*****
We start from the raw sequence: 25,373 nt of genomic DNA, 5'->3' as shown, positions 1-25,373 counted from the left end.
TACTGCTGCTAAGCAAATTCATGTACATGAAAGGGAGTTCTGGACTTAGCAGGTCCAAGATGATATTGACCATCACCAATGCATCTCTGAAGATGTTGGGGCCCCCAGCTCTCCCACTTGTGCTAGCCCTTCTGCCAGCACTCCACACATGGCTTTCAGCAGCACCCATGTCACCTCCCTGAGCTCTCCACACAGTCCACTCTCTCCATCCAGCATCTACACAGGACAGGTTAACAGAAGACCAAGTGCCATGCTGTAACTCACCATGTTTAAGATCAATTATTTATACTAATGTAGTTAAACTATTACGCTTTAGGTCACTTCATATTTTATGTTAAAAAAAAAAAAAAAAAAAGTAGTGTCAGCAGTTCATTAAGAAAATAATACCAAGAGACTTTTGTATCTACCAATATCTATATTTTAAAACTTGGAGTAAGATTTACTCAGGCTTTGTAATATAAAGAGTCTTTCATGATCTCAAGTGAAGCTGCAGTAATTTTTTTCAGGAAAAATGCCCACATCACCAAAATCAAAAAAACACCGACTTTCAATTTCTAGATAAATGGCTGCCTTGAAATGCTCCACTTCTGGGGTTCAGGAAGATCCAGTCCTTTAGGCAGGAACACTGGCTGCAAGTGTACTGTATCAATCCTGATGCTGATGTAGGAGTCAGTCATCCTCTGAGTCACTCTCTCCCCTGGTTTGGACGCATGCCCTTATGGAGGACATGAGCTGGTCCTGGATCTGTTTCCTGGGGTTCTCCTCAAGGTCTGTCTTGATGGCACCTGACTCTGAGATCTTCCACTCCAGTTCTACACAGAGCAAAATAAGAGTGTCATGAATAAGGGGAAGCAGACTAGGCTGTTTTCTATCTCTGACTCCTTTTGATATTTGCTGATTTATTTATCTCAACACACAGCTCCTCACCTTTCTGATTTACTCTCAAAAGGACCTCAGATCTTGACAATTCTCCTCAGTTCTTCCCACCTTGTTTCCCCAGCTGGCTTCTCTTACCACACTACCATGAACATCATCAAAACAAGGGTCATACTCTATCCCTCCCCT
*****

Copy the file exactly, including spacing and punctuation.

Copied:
We start from the raw sequence: 25,373 nt of genomic DNA, 5'->3' as shown, positions 1-25,373 counted from the left end.
TACTGCTGCTAAGCAAATTCATGTACATGAAAGGGAGTTCTGGACTTAGCAGGTCCAAGATGATATTGACCATCACCAATGCATCTCTGAAGATGTTGGGGCCCCCAGCTCTCCCACTTGTGCTAGCCCTTCTGCCAGCACTCCACACATGGCTTTCAGCAGCACCCATGTCACCTCCCTGAGCTCTCCACACAGTCCACTCTCTCCATCCAGCATCTACACAGGACAGGTTAACAGAAGACCAAGTGCCATGCTGTAACTCACCATGTTTAAGATCAATTATTTATACTAATGTAGTTAAACTATTACGCTTTAGGTCACTTCATATTTTATGTTAAAAAAAAAAAAAAAAAAAGTAGTGTCAGCAGTTCATTAAGAAAATAATACCAAGAGACTTTTGTATCTACCAATATCTATATTTTAAAACTTGGAGTAAGATTTACTCAGGCTTTGTAATATAAAGAGTCTTTCATGATCTCAAGTGAAGCTGCAGTAATTTTTTTCAGGAAAAATGCCCACATCACCAAAATCAAAAAAACACCGACTTTCAATTTCTAGATAAATGGCTGCCTTGAAATGCTCCACTTCTGGGGTTCAGGAAGATCCAGTCCTTTAGGCAGGAACACTGGCTGCAAGTGTACTGTATCAATCCTGATGCTGATGTAGGAGTCAGTCATCCTCTGAGTCACTCTCTCCCCTGGTTTGGACGCATGCCCTTATGGAGGACATGAGCTGGTCCTGGATCTGTTTCCTGGGGTTCTCCTCAAGGTCTGTCTTGATGGCACCTGACTCTGAGATCTTCCACTCCAGTTCTACACAGAGCAAAATAAGAGTGTCATGAATAAGGGGAAGCAGACTAGGCTGTTTTCTATCTCTGACTCCTTTTGATATTTGCTGATTTATTTATCTCAACACACAGCTCCTCACCTTTCTGATTTACTCTCAAAAGGACCTCAGATCTTGACAATTCTCCTCAGTTCTTCCCACCTTGTTTCCCCAGCTGGCTTCTCTTACCACACTACCATGAACATCATCAAAACAAGGGTCATACTCTATCCCTCCCCT